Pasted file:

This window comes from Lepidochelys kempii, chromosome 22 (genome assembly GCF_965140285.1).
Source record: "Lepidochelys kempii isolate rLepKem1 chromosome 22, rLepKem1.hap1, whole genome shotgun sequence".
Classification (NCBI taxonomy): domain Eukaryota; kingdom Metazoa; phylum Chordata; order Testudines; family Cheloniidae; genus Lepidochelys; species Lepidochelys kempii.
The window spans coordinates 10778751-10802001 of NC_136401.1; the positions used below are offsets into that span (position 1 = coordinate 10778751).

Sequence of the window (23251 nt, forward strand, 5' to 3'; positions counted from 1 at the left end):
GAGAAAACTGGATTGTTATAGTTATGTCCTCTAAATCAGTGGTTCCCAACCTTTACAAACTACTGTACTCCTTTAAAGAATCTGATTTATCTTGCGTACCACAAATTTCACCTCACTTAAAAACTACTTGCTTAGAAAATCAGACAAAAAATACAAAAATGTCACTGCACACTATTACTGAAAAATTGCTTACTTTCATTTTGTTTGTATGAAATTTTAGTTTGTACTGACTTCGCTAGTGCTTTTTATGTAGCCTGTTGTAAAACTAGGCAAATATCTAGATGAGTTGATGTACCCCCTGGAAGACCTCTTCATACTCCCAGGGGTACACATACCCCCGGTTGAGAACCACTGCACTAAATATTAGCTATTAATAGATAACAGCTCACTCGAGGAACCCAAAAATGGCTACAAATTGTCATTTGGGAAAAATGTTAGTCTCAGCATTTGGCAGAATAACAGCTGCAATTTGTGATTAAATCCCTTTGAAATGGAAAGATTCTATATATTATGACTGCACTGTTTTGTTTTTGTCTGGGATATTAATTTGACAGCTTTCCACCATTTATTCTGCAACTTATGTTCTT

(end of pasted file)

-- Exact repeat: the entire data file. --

This window comes from Lepidochelys kempii, chromosome 22 (genome assembly GCF_965140285.1).
Source record: "Lepidochelys kempii isolate rLepKem1 chromosome 22, rLepKem1.hap1, whole genome shotgun sequence".
Classification (NCBI taxonomy): domain Eukaryota; kingdom Metazoa; phylum Chordata; order Testudines; family Cheloniidae; genus Lepidochelys; species Lepidochelys kempii.
The window spans coordinates 10778751-10802001 of NC_136401.1; the positions used below are offsets into that span (position 1 = coordinate 10778751).

Sequence of the window (23251 nt, forward strand, 5' to 3'; positions counted from 1 at the left end):
GAGAAAACTGGATTGTTATAGTTATGTCCTCTAAATCAGTGGTTCCCAACCTTTACAAACTACTGTACTCCTTTAAAGAATCTGATTTATCTTGCGTACCACAAATTTCACCTCACTTAAAAACTACTTGCTTAGAAAATCAGACAAAAAATACAAAAATGTCACTGCACACTATTACTGAAAAATTGCTTACTTTCATTTTGTTTGTATGAAATTTTAGTTTGTACTGACTTCGCTAGTGCTTTTTATGTAGCCTGTTGTAAAACTAGGCAAATATCTAGATGAGTTGATGTACCCCCTGGAAGACCTCTTCATACTCCCAGGGGTACACATACCCCCGGTTGAGAACCACTGCACTAAATATTAGCTATTAATAGATAACAGCTCACTCGAGGAACCCAAAAATGGCTACAAATTGTCATTTGGGAAAAATGTTAGTCTCAGCATTTGGCAGAATAACAGCTGCAATTTGTGATTAAATCCCTTTGAAATGGAAAGATTCTATATATTATGACTGCACTGTTTTGTTTTTGTCTGGGATATTAATTTGACAGCTTTCCACCATTTATTCTGCAACTTATGTTCTT